Small yet polished plates kept casual and clean 
With delicious, international-inspired small plates, excellent craft cocktails, a solid mostly-domestic wine and beer selection, and a gorgeous, ambient setting, Saltyard has gained a cult following for good reason. Their seasonal offerings vary, but arguably peak in summer when they rely on fresh Georgia peaches. We can’t get enough of their creamy, homemade Burrata accented with lemon, thyme, and chili flakes served alongside pickled peaches, crispy country ham, and delectable cornbread crumbs. It may well be the city’s best sophisticated Southern dish.

Up-ticked Southern fare for lovers of secrets and great drinks
Known among many ATLiens as the city’s best kept secret, 1Kept slings some of the city’s finest meat-based dishes. From pork loin to steak frites and more, their meats are all melt-in-your-mouth delicious. Maybe even more impressive? Some of their most beloved dishes are meatless (or easy on the meat). Don’t let the delectable pimento cheese board, with its grilled, crusty sourdough and pumpernickel breads, assorted jams, and homemade pickles pass you by. And for a dose of healthy greens, check out the warm kale salad with spicy chorizo, quinoa, carrots, and sweet, plump golden raisins tossed in a spicy chili oil vinaigrette.

Easily the coolest and tastiest Indian restaurant around town
Their food is legendary, but now, their service model has changed, which makes impatient patrons love this place even more. Instead of dodging servers in their charming dining area, you can place your order at the counter, take a seat, and wait leisurely for your meal. No matter what you get, don’t even think of missing out on their signature matchstick okra fries. That said, it’s impossible to go wrong with the Maharaja Lamb Burgers: a thick, juicy lamb burger flavored with ginger, mint, garlic, pistachio, and more. And then wash it all down with a Lime Rickey.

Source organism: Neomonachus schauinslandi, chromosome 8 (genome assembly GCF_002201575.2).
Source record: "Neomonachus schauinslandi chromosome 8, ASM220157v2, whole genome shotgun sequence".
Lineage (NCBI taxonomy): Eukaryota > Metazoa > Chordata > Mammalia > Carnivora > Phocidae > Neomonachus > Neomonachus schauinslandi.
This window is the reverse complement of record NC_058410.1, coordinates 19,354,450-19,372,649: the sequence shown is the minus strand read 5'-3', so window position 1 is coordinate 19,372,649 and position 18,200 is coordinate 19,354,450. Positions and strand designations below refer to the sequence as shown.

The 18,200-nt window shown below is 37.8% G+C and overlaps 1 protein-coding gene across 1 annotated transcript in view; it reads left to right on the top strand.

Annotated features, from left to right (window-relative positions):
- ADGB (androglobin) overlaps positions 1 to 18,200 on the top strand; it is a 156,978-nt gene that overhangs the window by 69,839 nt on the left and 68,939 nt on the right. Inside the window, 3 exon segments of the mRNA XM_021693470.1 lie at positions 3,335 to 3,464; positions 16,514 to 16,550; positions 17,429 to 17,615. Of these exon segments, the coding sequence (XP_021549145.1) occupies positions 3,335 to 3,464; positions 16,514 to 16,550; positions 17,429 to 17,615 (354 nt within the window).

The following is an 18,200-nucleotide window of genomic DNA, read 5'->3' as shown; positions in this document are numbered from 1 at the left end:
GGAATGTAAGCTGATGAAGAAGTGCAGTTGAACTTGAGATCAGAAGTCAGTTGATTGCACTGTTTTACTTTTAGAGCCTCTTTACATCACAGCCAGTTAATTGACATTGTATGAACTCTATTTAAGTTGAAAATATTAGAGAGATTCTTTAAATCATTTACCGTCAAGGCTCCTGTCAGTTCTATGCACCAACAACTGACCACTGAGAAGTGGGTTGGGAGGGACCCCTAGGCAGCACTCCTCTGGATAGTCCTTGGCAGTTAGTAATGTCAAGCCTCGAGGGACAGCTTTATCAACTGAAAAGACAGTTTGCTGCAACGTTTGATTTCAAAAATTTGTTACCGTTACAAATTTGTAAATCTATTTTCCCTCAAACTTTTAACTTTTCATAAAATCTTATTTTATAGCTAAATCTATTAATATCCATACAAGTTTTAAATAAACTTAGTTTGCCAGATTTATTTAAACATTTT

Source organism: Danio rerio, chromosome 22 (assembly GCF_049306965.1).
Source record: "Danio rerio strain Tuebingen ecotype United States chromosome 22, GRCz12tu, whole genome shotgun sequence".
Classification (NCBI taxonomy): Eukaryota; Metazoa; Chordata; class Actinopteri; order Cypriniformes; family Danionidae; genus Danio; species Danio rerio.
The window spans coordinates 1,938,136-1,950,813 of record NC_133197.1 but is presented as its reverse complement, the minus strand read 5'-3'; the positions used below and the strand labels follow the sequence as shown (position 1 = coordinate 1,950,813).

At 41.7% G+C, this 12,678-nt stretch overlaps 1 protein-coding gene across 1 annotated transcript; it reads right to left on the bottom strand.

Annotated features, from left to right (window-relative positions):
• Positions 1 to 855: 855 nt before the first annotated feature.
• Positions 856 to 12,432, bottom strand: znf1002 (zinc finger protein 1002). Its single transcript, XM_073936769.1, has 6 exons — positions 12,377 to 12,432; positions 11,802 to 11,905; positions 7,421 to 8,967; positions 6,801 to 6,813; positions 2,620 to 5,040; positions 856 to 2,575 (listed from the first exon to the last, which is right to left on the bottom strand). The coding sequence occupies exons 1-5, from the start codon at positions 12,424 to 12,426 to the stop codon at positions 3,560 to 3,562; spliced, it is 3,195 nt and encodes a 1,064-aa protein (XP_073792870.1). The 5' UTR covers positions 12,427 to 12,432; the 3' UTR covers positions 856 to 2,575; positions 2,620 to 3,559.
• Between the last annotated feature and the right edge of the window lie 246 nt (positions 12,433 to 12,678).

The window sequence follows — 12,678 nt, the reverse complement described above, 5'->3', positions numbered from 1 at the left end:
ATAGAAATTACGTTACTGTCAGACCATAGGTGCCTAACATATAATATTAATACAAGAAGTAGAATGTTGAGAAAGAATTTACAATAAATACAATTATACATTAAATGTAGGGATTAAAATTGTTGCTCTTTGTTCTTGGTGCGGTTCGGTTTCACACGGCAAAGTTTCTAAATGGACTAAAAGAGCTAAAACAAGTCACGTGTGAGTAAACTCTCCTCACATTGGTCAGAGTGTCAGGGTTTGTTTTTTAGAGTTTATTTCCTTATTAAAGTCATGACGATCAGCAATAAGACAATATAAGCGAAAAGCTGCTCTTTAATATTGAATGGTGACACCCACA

BeltLine brunches and camp-inspired cookery 
Arguably the most popular Beltline-adjacent spot in town, Ladybird is the rare restaurant whose menu and ambience are both exceedingly amazing. Their outdoor, pet friendly patio is the perfect spot for people watching, eating their outrageously good eats like chicken fried chicken (or, for brunch, their French toast or chicken biscuit), and tossing back cocktails like their Fool in the Rain, a unique blend of Old Fourth Ward vodka, smoky brandy, sweet pear, and prosecco with a hint of earthly thyme. Regulars and newcomers alike will be pleased to know they’ve recently opened an outdoor “Grove” space, featuring a bar inside a vintage, painted camper, comfy Adirondack chairs, string lights, Ping-Pong tables, and a lot more.

Farmstead-driven, James Beard-certified food that never falls short
Consistency earns respect in Atlanta’s culinary community, and Steven Satterfield’s talent with preparing organic local goodness has kept him and the Miller Union team in the city’s top tier of places to feast. In other words, not many places could pull off having a seasonal veggie plate and housemade pork sausage that are equally popular, along with other super-authentic regional meals, from smoked rabbit mousse starters and shrimp/andouille gumbo at lunch to sauteed quail w/ smoked beets and Vidalia onions. Their wine list, curated by sommelier/GM/partner Neal McCarthy, is one of the top 100 in the US, according to Wine Enthusiast, and their dessert menu includes a peach and buttermilk cake.